In the new report “The Amazon Panopticon,” UNI Global Union catalogues the various methods Amazon uses to pile pressure on workers through extreme surveillance and monitoring.
This week, Jeff Bezos, the billionaire who built a corporate empire on the backs of workers, stepped down as CEO of Amazon. In building his expansive conglomerate across e-commerce, logistics, cloud computing, entertainment, grocery, and nearly everything else, Bezos relied on a dystopian vision where employees are relentlessly monitored, evaluated, and subjected to high-pressure and gruelling conditions. This model is so inhumane that as the New York Times recently reported that, “Amazon burns through workers so quickly that executives are worried they’ll run out of people to employ.” Bloomberg News also reported that Amazon drivers have been “fired by the app” for minor mishaps that a real manager would have ignored.
This week, UNI Global Union published “The Amazon Panopticon,” which catalogues the various methods Amazon uses to pile pressure on workers through extreme surveillance and monitoring. Individually, none of these monitoring methods are entirely new, but the culmination of all of Amazon’s workplace technology creates an environment of control unheard of in the recent past.
The company’s invasive tactics are spreading rapidly across fulfillment centres in e-commerce, and to other employers and industries as well, at a pace and scale previously unseen.
For example, in the call centre industry, alongside the rapid introduction of telework, companies are deploying sophisticated monitoring programs into their workers’ homes – essentially taking the panopticon from the warehouse and putting it in employees’ bedrooms, kitchens, and if they are lucky, home offices.
The catch? These workers are also required to be monitored non-stop, some with cameras turned on for the entire working period, which necessarily invades the privacy of their homes
And the next question is – well, assuming that we don’t want workers to spend 40 hours a week or more turning their bodies over to a minder, or cameras in our bedrooms, what can we do?
Workers are voting with their feet. Turnover is high at both Teleperformance, the largest call centre employer (around 80% annually) and Amazon, 150%. And yet fleeing a job is not a long-term answer as this dehumanising technology increasingly becomes the norm everywhere.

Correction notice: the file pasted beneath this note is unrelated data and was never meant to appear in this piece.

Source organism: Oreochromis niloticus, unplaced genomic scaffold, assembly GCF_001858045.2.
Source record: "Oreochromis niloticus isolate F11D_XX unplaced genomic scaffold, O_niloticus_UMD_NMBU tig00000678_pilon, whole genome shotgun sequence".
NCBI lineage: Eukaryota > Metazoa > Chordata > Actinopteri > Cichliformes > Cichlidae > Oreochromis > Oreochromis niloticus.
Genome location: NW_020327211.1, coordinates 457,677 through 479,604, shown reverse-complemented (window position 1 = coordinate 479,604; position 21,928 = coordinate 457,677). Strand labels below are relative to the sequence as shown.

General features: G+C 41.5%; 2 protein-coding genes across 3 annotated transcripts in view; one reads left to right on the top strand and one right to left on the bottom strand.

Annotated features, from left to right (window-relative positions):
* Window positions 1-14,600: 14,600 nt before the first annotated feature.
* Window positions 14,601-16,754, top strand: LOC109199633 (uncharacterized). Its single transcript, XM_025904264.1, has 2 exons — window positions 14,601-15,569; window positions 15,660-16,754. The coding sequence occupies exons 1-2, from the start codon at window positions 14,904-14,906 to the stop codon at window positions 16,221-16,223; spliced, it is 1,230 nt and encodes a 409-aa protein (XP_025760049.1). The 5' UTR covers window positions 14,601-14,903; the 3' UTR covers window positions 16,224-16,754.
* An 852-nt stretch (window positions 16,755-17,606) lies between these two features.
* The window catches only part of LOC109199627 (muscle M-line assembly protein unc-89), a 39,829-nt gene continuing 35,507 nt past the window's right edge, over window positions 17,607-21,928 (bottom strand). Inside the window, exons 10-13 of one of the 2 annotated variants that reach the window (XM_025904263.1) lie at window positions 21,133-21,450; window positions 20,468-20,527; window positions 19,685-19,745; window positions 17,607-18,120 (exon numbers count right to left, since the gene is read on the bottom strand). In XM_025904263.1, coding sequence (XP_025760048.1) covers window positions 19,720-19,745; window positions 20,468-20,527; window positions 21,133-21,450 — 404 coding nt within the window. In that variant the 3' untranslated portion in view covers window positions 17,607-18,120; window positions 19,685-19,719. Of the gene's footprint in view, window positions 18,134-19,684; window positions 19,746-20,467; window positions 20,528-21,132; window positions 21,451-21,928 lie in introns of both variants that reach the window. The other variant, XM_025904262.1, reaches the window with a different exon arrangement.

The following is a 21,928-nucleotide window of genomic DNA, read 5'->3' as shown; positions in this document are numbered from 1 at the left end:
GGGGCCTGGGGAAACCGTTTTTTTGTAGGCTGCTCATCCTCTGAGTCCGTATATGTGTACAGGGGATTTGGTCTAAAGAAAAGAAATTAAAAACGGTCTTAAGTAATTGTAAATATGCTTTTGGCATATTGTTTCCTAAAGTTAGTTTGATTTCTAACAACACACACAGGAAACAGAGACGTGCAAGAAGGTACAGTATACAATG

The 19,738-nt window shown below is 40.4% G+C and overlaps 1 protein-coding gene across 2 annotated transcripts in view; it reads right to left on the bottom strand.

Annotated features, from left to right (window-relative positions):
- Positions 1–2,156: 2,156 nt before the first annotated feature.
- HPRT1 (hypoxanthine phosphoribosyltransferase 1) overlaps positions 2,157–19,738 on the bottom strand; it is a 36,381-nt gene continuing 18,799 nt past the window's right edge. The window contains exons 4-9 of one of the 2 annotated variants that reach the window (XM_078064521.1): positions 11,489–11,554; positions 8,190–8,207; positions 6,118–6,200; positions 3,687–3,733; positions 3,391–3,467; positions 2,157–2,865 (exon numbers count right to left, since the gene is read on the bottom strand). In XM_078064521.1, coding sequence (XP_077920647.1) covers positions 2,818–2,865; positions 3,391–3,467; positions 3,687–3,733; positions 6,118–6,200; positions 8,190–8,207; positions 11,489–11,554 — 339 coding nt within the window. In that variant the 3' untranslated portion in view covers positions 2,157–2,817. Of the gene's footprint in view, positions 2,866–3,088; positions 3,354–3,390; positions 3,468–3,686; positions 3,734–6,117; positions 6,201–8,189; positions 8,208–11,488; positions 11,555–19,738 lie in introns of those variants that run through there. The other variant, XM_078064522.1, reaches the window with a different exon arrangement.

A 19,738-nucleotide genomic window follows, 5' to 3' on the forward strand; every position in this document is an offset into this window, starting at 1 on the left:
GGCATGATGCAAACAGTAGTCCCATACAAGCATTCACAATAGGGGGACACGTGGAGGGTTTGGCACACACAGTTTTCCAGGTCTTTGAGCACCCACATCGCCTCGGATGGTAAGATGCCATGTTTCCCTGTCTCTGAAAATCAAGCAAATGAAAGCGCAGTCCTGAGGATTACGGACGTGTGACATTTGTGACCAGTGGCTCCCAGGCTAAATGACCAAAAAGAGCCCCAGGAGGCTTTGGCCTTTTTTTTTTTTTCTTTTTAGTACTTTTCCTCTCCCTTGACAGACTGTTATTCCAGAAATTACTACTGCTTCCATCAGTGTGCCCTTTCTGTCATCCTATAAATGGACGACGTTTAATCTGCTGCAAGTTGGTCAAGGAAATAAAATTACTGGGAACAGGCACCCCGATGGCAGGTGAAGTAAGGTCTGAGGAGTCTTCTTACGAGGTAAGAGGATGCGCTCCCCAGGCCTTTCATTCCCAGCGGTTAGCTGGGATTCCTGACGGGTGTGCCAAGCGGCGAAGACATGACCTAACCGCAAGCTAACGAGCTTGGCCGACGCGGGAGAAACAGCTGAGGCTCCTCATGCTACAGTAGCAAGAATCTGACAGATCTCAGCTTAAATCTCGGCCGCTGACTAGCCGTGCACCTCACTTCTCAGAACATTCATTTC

Regulators bemoan that the technology is too complicated to police and that the tech companies will find a work around to every rule. “If workers give consent, it’s OK?” employers ask. But with the unequal bargaining power of a single worker, free choice is not exactly on the menu.
Unions across Europe have called for the EU to regulate the danger of abuses in the use of artificial intelligence at work as part of the upcoming Directives on Digitalization. The policy elite everywhere call for the “ethical” use of AI.
But while we figure out exactly what “ethical” means, there are some tried and true ways to regulate the abusive monitoring associated with algorithmic management in the world of work.
First, unions must be empowered to negotiate the terms of monitoring, including how and how much worker info is collected and the storage of this data. Unions should also influence the design of the algorithms that use this data, and the production targets and disciplinary actions which may result from it.
Unions have traditionally negotiated over the introduction of new technology, and its implications for workers, including the capacity to monitor. In US call centres, CWA has bargained to limit monitoring. Retention of the data or discipline based upon the monitoring is prohibited. Spanish unions have recently won the right to negotiate over the algorithm in the app-based taxi industry.
Second, and especially where there is no collective agreement which limits the practice, regulators should ban cameras and other forms of non-stop monitoring at work.
Coal miners, typically well represented by unions, have long ago accepted cameras in the coal seams as a form of protection—in the event that there is a collapse or some other unforeseen event which affects the safety of everyone down below. And yes, indeed, there is room for cameras if there is a real health and safety concern. But, unless there is such a concern, cameras, listening or observation tools should never be allowed on a non-stop basis in a worksite.
Third, health and safety inspectorates and regulators should recognize the physic and physical impact of this new technology. They should develop tools and rules for ensuring that the workplace remains free from back breaking targets and physic terrorism which degrades workers in body and spirit. All workers should have democratically elected health and safety committees on the job.
And finally, humans must remain in command of the consequences of algorithmic management. Any disciplinary or dismissal decisions must be taken by a human, not an algorithm. Jurisdictions which already forbid unfair dismissals should embed this point into the legal framework. For those without any existing regulation on this issue—now is the time to step up and change course.
There has been much hand-wringing and shock among policymakers who are questioning the Amazon model and asking: is this really the future of work we want? Where workers’ bodies act as the robotic arms for commands delivered by algorithmic management programs through wearables and handheld scanners, which dictate every move, leaving no room for error or discretion. The answer should be a resounding no.
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